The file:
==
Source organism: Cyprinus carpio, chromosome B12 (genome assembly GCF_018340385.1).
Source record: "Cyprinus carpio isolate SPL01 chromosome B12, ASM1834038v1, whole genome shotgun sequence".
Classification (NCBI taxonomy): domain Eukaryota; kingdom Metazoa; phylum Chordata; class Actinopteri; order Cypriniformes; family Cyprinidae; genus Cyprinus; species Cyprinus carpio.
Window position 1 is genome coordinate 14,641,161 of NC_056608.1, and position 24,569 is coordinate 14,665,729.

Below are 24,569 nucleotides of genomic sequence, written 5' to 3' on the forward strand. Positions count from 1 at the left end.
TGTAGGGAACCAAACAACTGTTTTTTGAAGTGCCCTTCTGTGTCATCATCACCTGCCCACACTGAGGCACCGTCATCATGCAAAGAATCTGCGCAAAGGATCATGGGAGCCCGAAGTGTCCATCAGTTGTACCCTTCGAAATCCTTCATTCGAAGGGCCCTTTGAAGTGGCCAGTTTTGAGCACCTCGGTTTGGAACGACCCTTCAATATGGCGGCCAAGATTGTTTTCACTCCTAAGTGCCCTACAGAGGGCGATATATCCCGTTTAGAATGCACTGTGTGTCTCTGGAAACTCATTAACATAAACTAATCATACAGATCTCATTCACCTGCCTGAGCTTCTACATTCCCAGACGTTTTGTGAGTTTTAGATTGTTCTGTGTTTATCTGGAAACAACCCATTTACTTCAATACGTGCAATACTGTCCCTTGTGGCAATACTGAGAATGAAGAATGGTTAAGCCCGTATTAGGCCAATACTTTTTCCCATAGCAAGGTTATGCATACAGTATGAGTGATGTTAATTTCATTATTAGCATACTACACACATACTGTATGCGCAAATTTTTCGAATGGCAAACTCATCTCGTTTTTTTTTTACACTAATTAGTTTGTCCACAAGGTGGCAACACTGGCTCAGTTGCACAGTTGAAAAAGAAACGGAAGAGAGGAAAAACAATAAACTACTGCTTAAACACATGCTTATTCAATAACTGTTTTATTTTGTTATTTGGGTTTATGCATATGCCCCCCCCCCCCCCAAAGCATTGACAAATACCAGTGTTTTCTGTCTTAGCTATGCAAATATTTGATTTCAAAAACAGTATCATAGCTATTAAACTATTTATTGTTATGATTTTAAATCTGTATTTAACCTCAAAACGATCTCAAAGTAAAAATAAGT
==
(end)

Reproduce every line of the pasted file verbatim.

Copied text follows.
Source organism: Cyprinus carpio, chromosome B12 (genome assembly GCF_018340385.1).
Source record: "Cyprinus carpio isolate SPL01 chromosome B12, ASM1834038v1, whole genome shotgun sequence".
Classification (NCBI taxonomy): domain Eukaryota; kingdom Metazoa; phylum Chordata; class Actinopteri; order Cypriniformes; family Cyprinidae; genus Cyprinus; species Cyprinus carpio.
Window position 1 is genome coordinate 14,641,161 of NC_056608.1, and position 24,569 is coordinate 14,665,729.

Below are 24,569 nucleotides of genomic sequence, written 5' to 3' on the forward strand. Positions count from 1 at the left end.
TGTAGGGAACCAAACAACTGTTTTTTGAAGTGCCCTTCTGTGTCATCATCACCTGCCCACACTGAGGCACCGTCATCATGCAAAGAATCTGCGCAAAGGATCATGGGAGCCCGAAGTGTCCATCAGTTGTACCCTTCGAAATCCTTCATTCGAAGGGCCCTTTGAAGTGGCCAGTTTTGAGCACCTCGGTTTGGAACGACCCTTCAATATGGCGGCCAAGATTGTTTTCACTCCTAAGTGCCCTACAGAGGGCGATATATCCCGTTTAGAATGCACTGTGTGTCTCTGGAAACTCATTAACATAAACTAATCATACAGATCTCATTCACCTGCCTGAGCTTCTACATTCCCAGACGTTTTGTGAGTTTTAGATTGTTCTGTGTTTATCTGGAAACAACCCATTTACTTCAATACGTGCAATACTGTCCCTTGTGGCAATACTGAGAATGAAGAATGGTTAAGCCCGTATTAGGCCAATACTTTTTCCCATAGCAAGGTTATGCATACAGTATGAGTGATGTTAATTTCATTATTAGCATACTACACACATACTGTATGCGCAAATTTTTCGAATGGCAAACTCATCTCGTTTTTTTTTTACACTAATTAGTTTGTCCACAAGGTGGCAACACTGGCTCAGTTGCACAGTTGAAAAAGAAACGGAAGAGAGGAAAAACAATAAACTACTGCTTAAACACATGCTTATTCAATAACTGTTTTATTTTGTTATTTGGGTTTATGCATATGCCCCCCCCCCCCCCAAAGCATTGACAAATACCAGTGTTTTCTGTCTTAGCTATGCAAATATTTGATTTCAAAAACAGTATCATAGCTATTAAACTATTTATTGTTATGATTTTAAATCTGTATTTAACCTCAAAACGATCTCAAAGTAAAAATAAGT